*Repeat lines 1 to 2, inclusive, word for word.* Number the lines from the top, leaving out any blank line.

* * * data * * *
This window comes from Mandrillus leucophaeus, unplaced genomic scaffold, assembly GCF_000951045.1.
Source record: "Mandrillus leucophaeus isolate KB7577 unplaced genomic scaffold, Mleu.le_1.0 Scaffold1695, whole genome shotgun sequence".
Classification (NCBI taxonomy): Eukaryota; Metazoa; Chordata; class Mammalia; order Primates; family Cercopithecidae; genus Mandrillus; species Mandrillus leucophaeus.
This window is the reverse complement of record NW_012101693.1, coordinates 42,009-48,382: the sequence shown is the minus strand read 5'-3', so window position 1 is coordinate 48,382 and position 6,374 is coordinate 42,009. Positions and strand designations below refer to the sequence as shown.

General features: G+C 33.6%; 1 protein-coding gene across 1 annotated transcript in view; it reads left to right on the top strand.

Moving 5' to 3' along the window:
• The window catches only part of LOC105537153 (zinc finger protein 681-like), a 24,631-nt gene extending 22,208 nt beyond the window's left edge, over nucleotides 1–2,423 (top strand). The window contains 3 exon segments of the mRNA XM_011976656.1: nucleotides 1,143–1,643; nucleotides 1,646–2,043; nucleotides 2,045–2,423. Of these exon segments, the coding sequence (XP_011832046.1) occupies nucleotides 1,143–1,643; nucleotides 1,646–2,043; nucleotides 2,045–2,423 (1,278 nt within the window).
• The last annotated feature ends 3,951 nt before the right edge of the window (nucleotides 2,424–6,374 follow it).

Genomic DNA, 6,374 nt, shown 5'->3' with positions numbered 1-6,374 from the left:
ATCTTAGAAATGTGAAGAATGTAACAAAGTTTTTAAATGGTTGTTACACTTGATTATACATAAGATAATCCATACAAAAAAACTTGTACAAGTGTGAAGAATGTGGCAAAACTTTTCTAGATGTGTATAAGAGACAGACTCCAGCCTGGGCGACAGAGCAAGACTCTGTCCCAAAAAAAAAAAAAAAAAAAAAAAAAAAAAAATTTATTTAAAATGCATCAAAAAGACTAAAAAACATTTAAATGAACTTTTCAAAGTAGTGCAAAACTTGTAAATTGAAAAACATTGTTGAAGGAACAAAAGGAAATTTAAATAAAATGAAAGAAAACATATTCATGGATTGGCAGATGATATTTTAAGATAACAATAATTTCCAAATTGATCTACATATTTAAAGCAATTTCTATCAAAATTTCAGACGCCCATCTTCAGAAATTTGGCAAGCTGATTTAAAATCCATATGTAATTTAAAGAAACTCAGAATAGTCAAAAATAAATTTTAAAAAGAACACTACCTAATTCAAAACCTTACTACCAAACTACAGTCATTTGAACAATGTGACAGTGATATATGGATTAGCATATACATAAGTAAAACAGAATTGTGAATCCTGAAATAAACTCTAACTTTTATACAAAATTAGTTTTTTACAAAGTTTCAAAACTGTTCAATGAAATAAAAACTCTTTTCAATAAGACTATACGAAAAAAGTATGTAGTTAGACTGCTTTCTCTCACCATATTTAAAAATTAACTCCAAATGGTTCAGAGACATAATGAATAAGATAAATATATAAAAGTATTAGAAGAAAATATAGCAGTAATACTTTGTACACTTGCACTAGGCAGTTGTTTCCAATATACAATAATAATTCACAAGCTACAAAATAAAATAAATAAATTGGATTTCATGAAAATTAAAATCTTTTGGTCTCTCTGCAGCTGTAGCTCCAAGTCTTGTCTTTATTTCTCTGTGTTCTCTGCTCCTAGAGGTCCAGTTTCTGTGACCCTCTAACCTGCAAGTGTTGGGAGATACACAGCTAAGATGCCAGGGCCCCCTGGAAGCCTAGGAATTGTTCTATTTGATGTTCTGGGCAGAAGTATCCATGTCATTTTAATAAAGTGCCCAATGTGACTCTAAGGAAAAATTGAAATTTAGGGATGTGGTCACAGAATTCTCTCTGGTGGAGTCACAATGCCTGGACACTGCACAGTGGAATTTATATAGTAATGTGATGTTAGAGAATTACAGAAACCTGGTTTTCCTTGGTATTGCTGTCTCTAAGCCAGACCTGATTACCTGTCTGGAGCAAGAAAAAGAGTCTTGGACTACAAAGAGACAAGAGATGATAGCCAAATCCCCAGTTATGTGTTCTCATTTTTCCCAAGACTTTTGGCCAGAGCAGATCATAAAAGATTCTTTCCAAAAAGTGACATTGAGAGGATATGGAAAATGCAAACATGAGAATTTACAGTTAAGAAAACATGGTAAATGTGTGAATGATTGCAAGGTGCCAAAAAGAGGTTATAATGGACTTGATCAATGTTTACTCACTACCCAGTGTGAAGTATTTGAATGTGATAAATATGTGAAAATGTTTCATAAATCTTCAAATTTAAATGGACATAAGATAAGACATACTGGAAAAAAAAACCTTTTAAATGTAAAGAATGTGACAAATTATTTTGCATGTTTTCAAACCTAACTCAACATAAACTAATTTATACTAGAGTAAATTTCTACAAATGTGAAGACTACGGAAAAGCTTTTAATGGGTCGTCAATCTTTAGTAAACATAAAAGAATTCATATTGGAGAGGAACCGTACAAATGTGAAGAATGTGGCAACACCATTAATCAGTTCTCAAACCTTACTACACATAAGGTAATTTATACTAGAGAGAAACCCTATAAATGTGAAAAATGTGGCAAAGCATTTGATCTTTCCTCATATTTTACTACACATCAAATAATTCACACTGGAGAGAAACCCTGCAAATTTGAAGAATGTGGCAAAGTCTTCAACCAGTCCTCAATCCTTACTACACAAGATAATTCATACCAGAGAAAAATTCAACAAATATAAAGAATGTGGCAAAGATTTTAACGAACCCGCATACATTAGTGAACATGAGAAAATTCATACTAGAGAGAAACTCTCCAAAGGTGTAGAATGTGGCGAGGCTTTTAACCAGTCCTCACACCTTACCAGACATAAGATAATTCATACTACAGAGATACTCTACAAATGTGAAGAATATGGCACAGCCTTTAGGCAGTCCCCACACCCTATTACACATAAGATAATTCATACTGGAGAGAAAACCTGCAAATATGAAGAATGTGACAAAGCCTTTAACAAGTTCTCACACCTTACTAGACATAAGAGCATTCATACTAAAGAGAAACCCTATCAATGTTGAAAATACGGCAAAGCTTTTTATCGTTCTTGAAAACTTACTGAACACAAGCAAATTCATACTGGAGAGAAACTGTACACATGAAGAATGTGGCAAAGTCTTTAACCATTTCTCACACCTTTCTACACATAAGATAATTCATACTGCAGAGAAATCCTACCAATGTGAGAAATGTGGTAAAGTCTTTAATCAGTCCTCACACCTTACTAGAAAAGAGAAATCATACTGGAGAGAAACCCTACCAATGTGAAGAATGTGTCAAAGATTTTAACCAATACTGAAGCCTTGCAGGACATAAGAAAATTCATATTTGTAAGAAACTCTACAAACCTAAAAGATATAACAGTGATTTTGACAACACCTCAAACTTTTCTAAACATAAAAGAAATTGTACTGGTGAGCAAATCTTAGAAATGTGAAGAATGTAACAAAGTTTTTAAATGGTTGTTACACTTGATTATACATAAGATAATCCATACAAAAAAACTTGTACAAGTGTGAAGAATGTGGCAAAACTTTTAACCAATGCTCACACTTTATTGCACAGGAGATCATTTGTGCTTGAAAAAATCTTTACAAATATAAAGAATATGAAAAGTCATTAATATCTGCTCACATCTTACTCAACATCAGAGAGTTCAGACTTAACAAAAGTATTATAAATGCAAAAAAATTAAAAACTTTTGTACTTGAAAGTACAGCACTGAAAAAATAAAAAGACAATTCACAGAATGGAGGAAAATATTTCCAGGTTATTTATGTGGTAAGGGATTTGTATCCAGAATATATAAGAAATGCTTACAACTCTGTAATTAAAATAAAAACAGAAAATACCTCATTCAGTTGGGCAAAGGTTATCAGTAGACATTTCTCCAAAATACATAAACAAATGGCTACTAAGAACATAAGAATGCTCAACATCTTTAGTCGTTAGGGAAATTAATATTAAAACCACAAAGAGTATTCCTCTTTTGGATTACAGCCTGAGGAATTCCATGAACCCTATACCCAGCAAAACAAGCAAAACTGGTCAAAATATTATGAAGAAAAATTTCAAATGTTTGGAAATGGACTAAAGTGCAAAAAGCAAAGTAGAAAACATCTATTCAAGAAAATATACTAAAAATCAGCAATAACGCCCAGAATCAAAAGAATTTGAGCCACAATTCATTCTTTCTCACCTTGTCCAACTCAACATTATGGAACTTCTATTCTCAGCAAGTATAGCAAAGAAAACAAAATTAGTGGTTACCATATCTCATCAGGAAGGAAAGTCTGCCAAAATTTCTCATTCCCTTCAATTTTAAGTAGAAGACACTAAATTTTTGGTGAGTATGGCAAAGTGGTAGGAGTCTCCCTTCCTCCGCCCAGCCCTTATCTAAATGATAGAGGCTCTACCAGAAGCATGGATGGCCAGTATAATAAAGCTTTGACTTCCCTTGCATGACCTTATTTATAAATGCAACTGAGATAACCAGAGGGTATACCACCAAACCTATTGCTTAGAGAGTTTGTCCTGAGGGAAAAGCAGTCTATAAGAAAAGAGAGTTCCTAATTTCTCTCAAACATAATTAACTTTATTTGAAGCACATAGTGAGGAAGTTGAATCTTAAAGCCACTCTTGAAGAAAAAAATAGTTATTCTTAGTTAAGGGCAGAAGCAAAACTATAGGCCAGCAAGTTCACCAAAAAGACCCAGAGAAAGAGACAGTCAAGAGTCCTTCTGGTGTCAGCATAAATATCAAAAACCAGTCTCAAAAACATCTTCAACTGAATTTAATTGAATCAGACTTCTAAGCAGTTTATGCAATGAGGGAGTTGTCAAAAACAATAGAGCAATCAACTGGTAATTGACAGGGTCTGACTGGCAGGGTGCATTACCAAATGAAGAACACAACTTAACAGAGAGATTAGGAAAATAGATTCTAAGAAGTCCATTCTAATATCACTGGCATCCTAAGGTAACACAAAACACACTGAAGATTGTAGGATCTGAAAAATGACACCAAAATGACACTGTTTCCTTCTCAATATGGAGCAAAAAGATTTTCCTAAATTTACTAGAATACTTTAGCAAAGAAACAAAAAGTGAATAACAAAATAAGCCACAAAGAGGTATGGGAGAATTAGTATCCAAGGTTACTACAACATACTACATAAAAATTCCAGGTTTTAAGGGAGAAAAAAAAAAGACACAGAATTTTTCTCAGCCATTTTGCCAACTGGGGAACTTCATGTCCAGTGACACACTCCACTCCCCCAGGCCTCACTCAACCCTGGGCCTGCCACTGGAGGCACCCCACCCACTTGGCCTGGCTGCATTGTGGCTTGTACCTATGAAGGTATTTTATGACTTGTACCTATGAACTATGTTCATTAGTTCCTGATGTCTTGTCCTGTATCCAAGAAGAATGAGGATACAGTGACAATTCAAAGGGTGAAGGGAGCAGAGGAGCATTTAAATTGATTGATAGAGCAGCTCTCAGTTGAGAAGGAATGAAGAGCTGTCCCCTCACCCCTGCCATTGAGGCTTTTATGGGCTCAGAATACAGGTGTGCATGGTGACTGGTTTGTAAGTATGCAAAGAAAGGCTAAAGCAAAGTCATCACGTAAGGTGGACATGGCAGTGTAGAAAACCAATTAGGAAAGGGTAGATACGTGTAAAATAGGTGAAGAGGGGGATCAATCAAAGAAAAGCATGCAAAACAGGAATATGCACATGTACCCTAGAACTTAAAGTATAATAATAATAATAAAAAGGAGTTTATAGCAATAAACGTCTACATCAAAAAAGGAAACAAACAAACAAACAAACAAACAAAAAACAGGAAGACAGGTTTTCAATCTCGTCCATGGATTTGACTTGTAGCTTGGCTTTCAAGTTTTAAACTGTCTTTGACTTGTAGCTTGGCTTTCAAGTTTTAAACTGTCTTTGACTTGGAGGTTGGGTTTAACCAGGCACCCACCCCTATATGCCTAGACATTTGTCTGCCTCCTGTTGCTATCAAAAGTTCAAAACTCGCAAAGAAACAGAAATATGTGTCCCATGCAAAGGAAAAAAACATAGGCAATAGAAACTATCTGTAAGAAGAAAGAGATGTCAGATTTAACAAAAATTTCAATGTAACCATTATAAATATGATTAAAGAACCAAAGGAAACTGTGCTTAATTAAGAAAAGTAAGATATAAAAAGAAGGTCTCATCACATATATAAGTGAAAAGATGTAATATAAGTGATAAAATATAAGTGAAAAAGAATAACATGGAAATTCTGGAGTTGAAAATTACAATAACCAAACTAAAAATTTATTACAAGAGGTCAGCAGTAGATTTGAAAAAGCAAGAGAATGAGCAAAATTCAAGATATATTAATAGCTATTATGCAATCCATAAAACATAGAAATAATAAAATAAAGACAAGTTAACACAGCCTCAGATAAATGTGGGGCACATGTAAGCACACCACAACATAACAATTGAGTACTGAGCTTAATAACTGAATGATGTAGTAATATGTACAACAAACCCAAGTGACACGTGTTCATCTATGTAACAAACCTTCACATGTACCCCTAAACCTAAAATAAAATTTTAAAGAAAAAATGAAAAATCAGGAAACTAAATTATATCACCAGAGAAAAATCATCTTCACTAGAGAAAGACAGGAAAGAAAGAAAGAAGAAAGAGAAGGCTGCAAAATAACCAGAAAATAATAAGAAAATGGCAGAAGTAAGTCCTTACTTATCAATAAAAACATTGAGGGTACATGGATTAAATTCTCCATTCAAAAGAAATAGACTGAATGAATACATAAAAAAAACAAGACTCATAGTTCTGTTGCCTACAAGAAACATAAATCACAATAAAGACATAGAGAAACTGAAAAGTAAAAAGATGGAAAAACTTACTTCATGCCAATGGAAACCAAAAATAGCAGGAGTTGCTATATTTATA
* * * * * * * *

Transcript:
This window comes from Mandrillus leucophaeus, unplaced genomic scaffold, assembly GCF_000951045.1.
Source record: "Mandrillus leucophaeus isolate KB7577 unplaced genomic scaffold, Mleu.le_1.0 Scaffold1695, whole genome shotgun sequence".